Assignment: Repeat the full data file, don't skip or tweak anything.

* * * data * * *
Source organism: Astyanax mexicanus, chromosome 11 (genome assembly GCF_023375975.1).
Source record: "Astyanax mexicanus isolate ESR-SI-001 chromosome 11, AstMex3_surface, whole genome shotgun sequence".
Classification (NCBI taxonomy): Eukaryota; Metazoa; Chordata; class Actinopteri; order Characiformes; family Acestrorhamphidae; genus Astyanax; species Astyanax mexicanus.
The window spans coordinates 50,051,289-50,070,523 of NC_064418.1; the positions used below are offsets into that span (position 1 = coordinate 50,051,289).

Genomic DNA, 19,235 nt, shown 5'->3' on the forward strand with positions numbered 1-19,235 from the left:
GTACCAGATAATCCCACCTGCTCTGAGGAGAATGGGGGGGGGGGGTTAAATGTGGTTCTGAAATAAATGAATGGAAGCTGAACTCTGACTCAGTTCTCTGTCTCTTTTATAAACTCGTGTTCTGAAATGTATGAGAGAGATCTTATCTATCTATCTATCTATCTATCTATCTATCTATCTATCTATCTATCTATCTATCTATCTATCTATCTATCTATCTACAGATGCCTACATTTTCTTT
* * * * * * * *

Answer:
Source organism: Astyanax mexicanus, chromosome 11 (genome assembly GCF_023375975.1).
Source record: "Astyanax mexicanus isolate ESR-SI-001 chromosome 11, AstMex3_surface, whole genome shotgun sequence".
Classification (NCBI taxonomy): Eukaryota; Metazoa; Chordata; class Actinopteri; order Characiformes; family Acestrorhamphidae; genus Astyanax; species Astyanax mexicanus.
The window spans coordinates 50,051,289-50,070,523 of NC_064418.1; the positions used below are offsets into that span (position 1 = coordinate 50,051,289).

Genomic DNA, 19,235 nt, shown 5'->3' on the forward strand with positions numbered 1-19,235 from the left:
GTACCAGATAATCCCACCTGCTCTGAGGAGAATGGGGGGGGGGGGTTAAATGTGGTTCTGAAATAAATGAATGGAAGCTGAACTCTGACTCAGTTCTCTGTCTCTTTTATAAACTCGTGTTCTGAAATGTATGAGAGAGATCTTATCTATCTATCTATCTATCTATCTATCTATCTATCTATCTATCTATCTATCTATCTATCTATCTATCTATCTATCTACAGATGCCTACATTTTCTTT